Brexit – nearing the endgame

 

Sir, – The powers that be in Britain seem to think that the EU is leaving the UK. The superiority complex is intact. – Yours, etc,

AVRIL HEDDERMAN,

Stillorgan,

Co Dublin.

Sir, – A letter writer from the United Kingdom (September 21st) does not appear at all amused and offers several sideswipes at Ireland as a “satrap of the EU”.

Like most “ordinary British citizens” he is ignorant of the interests of this country – Ireland by name – in the peace and stability of Northern Ireland and the welfare of its citizens, the majority of whom voted to remain in the EU. He would be better occupied trying to extricate himself and his fellow British citizens from the DUP trap in which they’ve been caught! – Yours, etc,

RORY O’GRADY,

Greystones,

Co Wicklow.

Sir, – I hope that your letter writer will permit me, an ordinary Irish and EU citizen, to bluntly relate what the EU is trying to say politely. If the UK does not live up to its international treaty obligations regarding the Belfast Agreement and the backstop, then the word of the UK government means nothing, and it is not possible to negotiate any Brexit deal that the EU can trust the UK to abide by, so it’s a no-deal Brexit. Sadly the Tory government is dependant on its “satrap” Arlene Foster of the DUP to be in government.

The UK created the problem with Brexit, Theresa May made it worse with the snap election, and then worse again by taking so long to come up with the Chequers plan and then presenting it as take it or leave it.

There is still time to negotiate, there is still time to ask for a postponement, or to use the democratic process, in the same way it is used to change a government, to change the decision on Brexit. – Yours, etc,

DAVID DOYLE,

Goatstown,

Dublin 14.

Sir, – Slinging insults from across the Irish Sea may be satisfying to some in the short term but that hardly solves the problems posed by the land Border on this island or helps the day to day lives of the citizenry living on both sides of it. – Yours, etc,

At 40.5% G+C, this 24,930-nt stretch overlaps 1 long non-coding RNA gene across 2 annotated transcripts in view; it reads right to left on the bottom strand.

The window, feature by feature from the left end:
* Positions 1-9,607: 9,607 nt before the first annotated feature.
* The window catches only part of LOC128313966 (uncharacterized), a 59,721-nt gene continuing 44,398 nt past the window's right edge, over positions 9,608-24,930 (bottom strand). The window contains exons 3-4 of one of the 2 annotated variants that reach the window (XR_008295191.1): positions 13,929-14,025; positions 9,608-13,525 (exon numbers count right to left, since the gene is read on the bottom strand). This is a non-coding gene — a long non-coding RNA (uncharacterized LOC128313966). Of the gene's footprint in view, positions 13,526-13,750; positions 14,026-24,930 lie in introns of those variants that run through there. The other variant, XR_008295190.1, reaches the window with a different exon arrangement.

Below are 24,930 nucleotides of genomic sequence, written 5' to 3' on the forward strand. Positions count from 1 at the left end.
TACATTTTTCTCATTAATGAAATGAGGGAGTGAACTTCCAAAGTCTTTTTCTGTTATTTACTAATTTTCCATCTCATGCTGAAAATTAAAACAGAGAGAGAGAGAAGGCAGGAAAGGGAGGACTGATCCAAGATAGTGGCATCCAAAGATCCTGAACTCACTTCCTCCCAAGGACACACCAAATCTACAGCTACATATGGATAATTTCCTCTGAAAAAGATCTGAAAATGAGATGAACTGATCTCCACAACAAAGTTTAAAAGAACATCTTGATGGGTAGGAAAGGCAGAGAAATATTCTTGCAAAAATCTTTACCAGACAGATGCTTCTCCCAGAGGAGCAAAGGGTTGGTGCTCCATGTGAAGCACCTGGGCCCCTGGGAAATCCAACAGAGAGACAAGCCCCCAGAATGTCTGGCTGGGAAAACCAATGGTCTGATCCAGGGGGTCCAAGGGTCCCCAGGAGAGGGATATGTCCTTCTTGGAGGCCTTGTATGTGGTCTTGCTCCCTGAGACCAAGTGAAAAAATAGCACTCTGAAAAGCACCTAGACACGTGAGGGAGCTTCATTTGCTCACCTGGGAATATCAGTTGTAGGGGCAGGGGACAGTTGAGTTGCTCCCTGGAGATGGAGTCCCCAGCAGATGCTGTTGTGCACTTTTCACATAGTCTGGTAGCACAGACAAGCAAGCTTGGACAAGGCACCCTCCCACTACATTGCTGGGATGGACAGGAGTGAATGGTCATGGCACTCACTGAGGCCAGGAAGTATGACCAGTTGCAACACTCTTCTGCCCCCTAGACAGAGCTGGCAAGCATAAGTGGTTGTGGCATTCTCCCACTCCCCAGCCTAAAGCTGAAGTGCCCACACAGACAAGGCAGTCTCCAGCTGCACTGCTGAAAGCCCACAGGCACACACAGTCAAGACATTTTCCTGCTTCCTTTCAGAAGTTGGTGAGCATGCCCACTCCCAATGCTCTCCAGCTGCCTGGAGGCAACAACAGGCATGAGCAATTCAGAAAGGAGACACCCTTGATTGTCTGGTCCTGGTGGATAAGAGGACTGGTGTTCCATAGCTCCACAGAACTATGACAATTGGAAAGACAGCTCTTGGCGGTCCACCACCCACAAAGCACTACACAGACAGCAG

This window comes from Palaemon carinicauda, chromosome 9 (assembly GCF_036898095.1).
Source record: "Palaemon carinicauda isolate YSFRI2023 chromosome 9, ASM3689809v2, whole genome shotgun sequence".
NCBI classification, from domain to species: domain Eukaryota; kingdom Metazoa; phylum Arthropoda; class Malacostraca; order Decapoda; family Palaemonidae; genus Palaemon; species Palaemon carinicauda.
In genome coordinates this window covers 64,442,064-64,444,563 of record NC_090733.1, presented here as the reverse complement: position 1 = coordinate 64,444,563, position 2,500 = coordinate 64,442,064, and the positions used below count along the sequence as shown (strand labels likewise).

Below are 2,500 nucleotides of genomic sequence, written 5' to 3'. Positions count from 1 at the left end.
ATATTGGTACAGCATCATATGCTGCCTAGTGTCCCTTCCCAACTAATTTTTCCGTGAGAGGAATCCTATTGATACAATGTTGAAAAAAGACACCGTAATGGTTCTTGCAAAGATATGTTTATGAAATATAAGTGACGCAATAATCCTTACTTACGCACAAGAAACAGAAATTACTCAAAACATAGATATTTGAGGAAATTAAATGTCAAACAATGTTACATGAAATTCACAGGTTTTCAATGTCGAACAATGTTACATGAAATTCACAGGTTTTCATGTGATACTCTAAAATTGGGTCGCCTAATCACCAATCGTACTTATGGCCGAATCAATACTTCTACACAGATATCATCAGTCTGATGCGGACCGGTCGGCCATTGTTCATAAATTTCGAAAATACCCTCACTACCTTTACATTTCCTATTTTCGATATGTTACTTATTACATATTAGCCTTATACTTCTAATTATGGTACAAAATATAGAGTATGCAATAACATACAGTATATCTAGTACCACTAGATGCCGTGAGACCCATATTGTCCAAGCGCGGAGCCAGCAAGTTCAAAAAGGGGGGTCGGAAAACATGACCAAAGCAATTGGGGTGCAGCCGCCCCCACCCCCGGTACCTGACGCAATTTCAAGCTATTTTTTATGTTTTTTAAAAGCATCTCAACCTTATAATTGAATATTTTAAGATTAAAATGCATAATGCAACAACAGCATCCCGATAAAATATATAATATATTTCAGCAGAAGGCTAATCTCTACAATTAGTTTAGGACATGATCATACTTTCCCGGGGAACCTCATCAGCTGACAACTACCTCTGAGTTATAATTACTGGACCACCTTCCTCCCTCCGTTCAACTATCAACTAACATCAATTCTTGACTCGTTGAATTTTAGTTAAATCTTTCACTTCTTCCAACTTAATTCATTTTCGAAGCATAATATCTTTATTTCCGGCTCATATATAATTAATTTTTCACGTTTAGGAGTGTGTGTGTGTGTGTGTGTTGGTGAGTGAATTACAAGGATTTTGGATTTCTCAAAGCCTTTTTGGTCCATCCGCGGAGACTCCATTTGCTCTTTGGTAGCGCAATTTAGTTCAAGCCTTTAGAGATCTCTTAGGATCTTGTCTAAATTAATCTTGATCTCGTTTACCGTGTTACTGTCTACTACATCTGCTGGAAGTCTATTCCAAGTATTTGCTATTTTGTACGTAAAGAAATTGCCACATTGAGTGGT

MAIREAD LAHER,

Monkstown,

Co Dublin.

Sir, – Nobody I know is trying to prevent the UK from importing whatever it wishes into its own country after it leaves the EU. It will be free to import killer bees from the southern states of the US if it so wishes, just so long as they don’t let them leak across the Border from their satrapy in Northern Ireland. – Yours, etc,

PJ MALONEY,

Kilbeggan,

Co Westmeath.

Sir, – The right-wing populist Hungarian prime minister Viktor Orbán maintained that some EU leaders want to “punish” Britain for Brexit.

Leo Varadkar was closer to the truth when he suggested that all the remaining 27 nations are trying to do is to help the UK find solutions for leaving in as painless a way as possible for everyone.

The Taoiseach, in a characteristically strong summit performance, once again asserted that it was Britain’s decision, and no one else’s, to leave the EU.

Theresa May is trying her best to manage the impossible Brexit situation. However, some of the more extreme Brexiters are little better than snake oil salesmen.

It’s essential that the Irish Government and the rest of the EU remain clear where responsibility for Brexit, and ultimately its solutions, should lie – with the British government. – Yours, etc,

JOE McCARTHY,

Arbour Hill,

Dublin 7.

Sir, – The Brexit deadlock is a simple problem with a simple solution.

Northern Ireland is part of a customs union with the three countries of mainland Britain that requires no cross-border checks on goods with those countries.

It is in a similar union with the Republic of Ireland. Should Northern Ireland leave either of these custom unions then border checks become inevitable on one side or the other (or both).

Politicians on all sides are glued firmly to the saddles of their high horses about the symbolism of where those border checks should take place.

The solution is simply to ask the people of Northern Ireland to consider whether it would be worse for them to remain in a customs union with Britain and have checks at the Irish Border, or to remain in a customs union with the Republic of Ireland and have the checks at Irish Sea ports.

A simple poll of Northern Ireland’s voters should suffice.

A result either way would provide a firm democratic mandate allowing each side to come down off their high horses gracefully in deference to “the will of the people”. – Yours, etc,

JOHN THOMPSON,

Phibsboro,

Dublin 7